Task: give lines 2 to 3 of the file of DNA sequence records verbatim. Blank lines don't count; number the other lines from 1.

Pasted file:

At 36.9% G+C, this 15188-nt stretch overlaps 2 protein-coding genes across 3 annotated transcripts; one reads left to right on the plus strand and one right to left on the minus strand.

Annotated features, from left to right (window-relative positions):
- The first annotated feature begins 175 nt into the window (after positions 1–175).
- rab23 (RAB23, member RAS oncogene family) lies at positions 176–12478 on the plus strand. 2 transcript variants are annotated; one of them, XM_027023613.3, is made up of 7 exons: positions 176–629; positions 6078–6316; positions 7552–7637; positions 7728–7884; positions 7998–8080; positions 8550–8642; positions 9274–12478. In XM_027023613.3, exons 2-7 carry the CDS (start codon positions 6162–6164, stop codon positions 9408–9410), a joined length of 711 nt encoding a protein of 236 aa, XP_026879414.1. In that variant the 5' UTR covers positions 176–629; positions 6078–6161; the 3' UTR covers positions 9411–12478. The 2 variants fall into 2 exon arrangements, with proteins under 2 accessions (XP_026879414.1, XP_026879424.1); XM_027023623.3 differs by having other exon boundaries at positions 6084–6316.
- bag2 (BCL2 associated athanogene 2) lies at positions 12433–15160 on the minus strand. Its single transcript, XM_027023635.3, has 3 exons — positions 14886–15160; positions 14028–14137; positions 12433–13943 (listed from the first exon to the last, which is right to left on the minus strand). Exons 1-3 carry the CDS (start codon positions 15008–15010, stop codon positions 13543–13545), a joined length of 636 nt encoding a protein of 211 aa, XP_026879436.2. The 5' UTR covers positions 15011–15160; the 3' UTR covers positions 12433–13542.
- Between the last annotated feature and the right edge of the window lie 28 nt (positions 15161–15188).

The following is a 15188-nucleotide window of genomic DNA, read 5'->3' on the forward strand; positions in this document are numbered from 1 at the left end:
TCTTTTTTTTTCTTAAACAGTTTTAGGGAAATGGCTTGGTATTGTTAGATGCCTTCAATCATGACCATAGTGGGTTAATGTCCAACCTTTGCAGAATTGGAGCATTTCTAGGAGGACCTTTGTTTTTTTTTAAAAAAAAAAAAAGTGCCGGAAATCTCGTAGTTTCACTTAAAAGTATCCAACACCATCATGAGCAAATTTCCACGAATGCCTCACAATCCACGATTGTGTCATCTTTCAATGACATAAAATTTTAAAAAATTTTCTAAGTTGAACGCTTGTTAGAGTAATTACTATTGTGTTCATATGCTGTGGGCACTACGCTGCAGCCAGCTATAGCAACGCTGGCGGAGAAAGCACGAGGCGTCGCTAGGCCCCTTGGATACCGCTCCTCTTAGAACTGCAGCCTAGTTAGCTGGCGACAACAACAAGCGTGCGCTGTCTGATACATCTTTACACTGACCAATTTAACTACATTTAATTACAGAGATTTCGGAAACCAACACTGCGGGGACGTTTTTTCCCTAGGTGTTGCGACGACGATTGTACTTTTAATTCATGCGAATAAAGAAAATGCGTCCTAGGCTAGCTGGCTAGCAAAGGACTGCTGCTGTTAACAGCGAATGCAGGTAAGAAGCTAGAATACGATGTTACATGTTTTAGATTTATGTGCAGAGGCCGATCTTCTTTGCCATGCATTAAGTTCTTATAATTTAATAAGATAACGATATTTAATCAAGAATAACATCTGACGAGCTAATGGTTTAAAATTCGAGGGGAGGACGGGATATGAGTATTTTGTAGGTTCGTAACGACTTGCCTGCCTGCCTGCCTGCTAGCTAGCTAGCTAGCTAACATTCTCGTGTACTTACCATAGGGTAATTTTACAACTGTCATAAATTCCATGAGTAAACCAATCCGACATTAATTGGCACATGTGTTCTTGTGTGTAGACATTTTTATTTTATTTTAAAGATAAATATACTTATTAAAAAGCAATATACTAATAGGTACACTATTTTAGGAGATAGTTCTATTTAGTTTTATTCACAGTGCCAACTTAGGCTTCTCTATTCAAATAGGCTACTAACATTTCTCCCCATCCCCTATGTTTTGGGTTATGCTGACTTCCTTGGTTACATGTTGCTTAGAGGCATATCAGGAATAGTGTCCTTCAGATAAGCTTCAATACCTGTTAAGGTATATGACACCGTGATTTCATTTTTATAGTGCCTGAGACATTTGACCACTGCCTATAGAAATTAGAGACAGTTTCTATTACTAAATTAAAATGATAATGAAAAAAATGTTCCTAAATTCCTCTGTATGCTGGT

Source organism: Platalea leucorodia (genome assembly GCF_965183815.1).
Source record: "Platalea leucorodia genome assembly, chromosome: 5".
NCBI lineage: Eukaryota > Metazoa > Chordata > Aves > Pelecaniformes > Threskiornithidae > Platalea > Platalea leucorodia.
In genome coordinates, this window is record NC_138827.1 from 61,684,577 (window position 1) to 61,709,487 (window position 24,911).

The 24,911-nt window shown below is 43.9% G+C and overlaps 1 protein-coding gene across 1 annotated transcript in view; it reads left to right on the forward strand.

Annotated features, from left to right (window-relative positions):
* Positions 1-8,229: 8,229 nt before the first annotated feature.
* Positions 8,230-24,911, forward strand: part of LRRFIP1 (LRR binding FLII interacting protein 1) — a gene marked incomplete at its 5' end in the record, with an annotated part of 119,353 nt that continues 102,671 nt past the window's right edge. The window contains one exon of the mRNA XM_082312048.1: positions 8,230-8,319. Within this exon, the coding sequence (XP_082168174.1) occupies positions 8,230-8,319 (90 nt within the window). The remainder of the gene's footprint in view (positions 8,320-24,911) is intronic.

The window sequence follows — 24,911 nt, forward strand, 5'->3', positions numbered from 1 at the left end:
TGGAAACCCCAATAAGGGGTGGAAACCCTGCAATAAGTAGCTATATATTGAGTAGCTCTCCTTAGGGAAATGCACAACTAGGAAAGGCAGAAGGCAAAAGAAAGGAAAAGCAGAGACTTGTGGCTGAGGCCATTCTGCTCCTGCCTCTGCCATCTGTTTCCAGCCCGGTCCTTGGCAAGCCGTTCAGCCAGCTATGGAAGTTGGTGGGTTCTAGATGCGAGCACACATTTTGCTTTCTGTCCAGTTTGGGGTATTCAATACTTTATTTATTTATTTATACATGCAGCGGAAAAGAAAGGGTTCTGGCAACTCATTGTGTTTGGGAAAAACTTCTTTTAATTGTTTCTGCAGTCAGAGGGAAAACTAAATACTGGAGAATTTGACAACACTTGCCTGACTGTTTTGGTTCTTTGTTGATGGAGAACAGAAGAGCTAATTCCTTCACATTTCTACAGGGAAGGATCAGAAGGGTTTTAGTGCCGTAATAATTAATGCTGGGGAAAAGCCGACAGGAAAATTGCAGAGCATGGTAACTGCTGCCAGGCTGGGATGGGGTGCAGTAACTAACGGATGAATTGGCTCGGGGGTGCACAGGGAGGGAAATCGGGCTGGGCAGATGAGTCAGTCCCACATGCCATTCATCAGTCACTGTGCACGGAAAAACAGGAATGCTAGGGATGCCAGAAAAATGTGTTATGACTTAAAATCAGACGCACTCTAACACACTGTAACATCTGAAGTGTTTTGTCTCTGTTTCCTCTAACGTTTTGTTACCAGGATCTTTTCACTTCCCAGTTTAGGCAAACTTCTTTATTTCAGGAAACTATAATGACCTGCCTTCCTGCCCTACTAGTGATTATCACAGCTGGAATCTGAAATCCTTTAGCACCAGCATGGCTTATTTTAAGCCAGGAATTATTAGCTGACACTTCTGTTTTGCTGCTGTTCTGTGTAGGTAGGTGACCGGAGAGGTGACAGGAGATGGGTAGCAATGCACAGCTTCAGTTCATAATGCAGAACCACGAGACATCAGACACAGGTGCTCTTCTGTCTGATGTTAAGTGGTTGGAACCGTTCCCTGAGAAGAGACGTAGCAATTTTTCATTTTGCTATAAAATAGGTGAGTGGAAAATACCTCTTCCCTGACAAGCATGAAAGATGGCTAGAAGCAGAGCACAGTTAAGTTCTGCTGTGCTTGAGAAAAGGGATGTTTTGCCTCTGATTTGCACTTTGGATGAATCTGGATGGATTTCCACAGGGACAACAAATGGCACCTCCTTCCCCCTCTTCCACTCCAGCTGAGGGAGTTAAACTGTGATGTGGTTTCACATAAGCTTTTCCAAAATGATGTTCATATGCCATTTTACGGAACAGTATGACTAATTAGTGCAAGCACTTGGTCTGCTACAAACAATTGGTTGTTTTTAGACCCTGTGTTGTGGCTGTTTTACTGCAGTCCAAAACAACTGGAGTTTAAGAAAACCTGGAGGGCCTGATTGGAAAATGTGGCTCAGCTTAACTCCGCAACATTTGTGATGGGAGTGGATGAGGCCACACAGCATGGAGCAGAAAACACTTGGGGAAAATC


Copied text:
Annotated features, from left to right (window-relative positions):
- The first annotated feature begins 175 nt into the window (after positions 1–175).